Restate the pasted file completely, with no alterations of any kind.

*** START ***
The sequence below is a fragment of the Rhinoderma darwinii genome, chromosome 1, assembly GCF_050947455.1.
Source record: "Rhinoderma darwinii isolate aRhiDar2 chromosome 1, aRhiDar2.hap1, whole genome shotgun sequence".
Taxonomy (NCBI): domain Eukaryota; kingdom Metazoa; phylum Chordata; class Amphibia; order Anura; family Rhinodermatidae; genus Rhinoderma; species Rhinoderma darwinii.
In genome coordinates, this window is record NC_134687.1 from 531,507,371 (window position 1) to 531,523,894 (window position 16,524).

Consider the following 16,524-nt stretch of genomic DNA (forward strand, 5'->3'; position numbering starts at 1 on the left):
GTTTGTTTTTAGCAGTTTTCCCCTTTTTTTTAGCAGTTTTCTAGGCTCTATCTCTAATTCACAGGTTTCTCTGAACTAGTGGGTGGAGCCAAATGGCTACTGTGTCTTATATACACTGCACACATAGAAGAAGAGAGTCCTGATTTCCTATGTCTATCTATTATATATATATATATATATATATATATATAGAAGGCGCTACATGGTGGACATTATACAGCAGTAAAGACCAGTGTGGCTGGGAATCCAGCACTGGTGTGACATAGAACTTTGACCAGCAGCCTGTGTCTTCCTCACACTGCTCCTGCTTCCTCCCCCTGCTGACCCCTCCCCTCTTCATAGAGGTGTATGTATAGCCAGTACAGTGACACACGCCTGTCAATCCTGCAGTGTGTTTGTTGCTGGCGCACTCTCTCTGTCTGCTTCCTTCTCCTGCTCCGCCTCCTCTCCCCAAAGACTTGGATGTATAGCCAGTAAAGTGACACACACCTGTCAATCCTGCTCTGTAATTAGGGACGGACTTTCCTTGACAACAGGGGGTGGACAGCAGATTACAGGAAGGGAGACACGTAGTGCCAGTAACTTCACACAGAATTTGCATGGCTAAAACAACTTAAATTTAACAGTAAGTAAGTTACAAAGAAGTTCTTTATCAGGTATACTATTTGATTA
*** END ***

The sequence below is a fragment of the Rhinoderma darwinii genome, chromosome 1, assembly GCF_050947455.1.
Source record: "Rhinoderma darwinii isolate aRhiDar2 chromosome 1, aRhiDar2.hap1, whole genome shotgun sequence".
Taxonomy (NCBI): domain Eukaryota; kingdom Metazoa; phylum Chordata; class Amphibia; order Anura; family Rhinodermatidae; genus Rhinoderma; species Rhinoderma darwinii.
In genome coordinates, this window is record NC_134687.1 from 531,507,371 (window position 1) to 531,523,894 (window position 16,524).

Consider the following 16,524-nt stretch of genomic DNA (forward strand, 5'->3'; position numbering starts at 1 on the left):
GTTTGTTTTTAGCAGTTTTCCCCTTTTTTTTAGCAGTTTTCTAGGCTCTATCTCTAATTCACAGGTTTCTCTGAACTAGTGGGTGGAGCCAAATGGCTACTGTGTCTTATATACACTGCACACATAGAAGAAGAGAGTCCTGATTTCCTATGTCTATCTATTATATATATATATATATATATATATATATAGAAGGCGCTACATGGTGGACATTATACAGCAGTAAAGACCAGTGTGGCTGGGAATCCAGCACTGGTGTGACATAGAACTTTGACCAGCAGCCTGTGTCTTCCTCACACTGCTCCTGCTTCCTCCCCCTGCTGACCCCTCCCCTCTTCATAGAGGTGTATGTATAGCCAGTACAGTGACACACGCCTGTCAATCCTGCAGTGTGTTTGTTGCTGGCGCACTCTCTCTGTCTGCTTCCTTCTCCTGCTCCGCCTCCTCTCCCCAAAGACTTGGATGTATAGCCAGTAAAGTGACACACACCTGTCAATCCTGCTCTGTAATTAGGGACGGACTTTCCTTGACAACAGGGGGTGGACAGCAGATTACAGGAAGGGAGACACGTAGTGCCAGTAACTTCACACAGAATTTGCATGGCTAAAACAACTTAAATTTAACAGTAAGTAAGTTACAAAGAAGTTCTTTATCAGGTATACTATTTGATTA